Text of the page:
Top Kansas City, MO Juvenile Law Lawyers Near You

Juvenile Law Lawyers | Kansas City Office

7501 Tiffany Springs Pkwy, Suite 200, Kansas City, MO 64153

Juvenile Law Lawyers | Blue Springs Office | Serving Kansas City, MO

1114 W. Main Street, Suite 225, Blue Springs, MO 64015

Juvenile Law Lawyers | Kansas City Office

2345 Grand Boulevard, Suite 2200, Kansas City, MO 64108

Juvenile Law Lawyers | Pleasant Hill Office | Serving Kansas City, MO

1803 Trail Ridge Dr, Pleasant Hill, MO 64080

Juvenile Law Lawyers | Kansas City Office

2600 Grand Boulevard, Suite 495, Kansas City, MO 64108

Juvenile Law Lawyers | Kansas City Office

1001 Westport Road, Kansas City, MO 64111

Juvenile Law Lawyers | Kansas City Office

8008 NW 76th Terrace, Kansas City, MO 64152

Juvenile Law Lawyers | Kansas City Office

5555 NW Barry Rd, Kansas City, MO 64154

Juvenile Law Lawyers | Independence Office | Serving Kansas City, MO

14801 E. 42nd Street South, Suite 1500, Independence, MO 64050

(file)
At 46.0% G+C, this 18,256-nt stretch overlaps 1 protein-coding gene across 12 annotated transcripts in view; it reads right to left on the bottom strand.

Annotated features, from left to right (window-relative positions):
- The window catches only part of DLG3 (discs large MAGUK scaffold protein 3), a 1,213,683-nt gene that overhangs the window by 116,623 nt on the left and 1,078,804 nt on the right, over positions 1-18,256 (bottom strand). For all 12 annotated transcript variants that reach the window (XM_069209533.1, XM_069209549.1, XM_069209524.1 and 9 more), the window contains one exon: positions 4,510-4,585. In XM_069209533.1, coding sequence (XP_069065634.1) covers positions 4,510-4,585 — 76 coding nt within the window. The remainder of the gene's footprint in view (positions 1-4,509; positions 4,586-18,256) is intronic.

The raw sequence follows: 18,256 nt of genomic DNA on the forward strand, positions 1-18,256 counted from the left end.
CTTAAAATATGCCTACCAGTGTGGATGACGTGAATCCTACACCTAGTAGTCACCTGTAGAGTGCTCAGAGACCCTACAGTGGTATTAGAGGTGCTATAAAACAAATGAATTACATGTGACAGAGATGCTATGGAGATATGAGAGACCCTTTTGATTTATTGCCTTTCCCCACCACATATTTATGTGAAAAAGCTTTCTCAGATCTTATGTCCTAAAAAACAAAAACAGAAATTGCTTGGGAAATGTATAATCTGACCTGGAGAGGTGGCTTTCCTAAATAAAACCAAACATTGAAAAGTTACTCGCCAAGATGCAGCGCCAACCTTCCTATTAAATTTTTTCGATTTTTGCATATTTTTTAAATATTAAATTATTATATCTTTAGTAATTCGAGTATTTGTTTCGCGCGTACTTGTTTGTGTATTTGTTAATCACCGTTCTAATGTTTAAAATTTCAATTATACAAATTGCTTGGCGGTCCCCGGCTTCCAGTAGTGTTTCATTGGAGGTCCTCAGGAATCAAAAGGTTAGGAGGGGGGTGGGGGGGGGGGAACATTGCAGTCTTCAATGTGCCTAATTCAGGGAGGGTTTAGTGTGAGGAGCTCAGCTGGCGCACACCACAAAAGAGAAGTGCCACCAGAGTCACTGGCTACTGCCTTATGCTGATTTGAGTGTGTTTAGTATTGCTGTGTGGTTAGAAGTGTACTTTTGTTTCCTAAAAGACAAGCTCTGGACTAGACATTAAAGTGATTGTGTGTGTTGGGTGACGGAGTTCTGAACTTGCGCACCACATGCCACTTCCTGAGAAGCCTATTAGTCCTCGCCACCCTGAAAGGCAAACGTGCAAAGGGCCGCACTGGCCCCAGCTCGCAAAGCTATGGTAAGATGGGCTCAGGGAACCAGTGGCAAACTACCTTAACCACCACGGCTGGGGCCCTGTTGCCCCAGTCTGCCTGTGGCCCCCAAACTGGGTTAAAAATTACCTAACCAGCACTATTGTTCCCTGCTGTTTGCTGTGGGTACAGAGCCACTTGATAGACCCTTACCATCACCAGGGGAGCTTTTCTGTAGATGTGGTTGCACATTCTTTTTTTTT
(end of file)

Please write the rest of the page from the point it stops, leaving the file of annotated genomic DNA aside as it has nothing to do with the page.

Juvenile Law Lawyers | Clinton Office | Serving Kansas City, MO

137 West Franklin Street, Clinton, MO 64735

Juvenile Law Lawyers | North Kansas City Office | Serving Kansas City, MO

1828 Swift Avenue, Suite 104, North Kansas City, MO 64116

Juvenile Law Lawyers | Kansas City Office

6812 North Oak Trafficway, Suite 5, Kansas City, MO 64118

Juvenile Law Lawyers | Kansas City Office

1301 Oak Street, Suite 605, Kansas City, MO 64106

Juvenile Law Lawyers | Kansas City Office

523 Grand Blvd, Suite 1B, Kansas City, MO 64106

Juvenile Law Lawyers | Kansas City Office

4049 Pennsylvania Ave, Suite 201, Kansas City, MO 64111

Juvenile Law Lawyers | Independence Office | Serving Kansas City, MO

19049 E. Valley View Pkwy, Suite B, Independence, MO 64055

Juvenile Law Lawyers | Kansas City Office

1600 Genessee St, Suite 655, Kansas City, MO 64102

Juvenile Law Lawyers | Kansas City Office

800 W. 47th Street, Suite 705, Kansas City, MO 64112

Juvenile Law Lawyers | Kansas City Office

4049 Pennsylvania Ave, Suite 201, Kansas City, MO 64111

Juvenile Law Lawyers | Kansas City Office

4717 Grand Avenue, Suite 300, Kansas City, MO 64112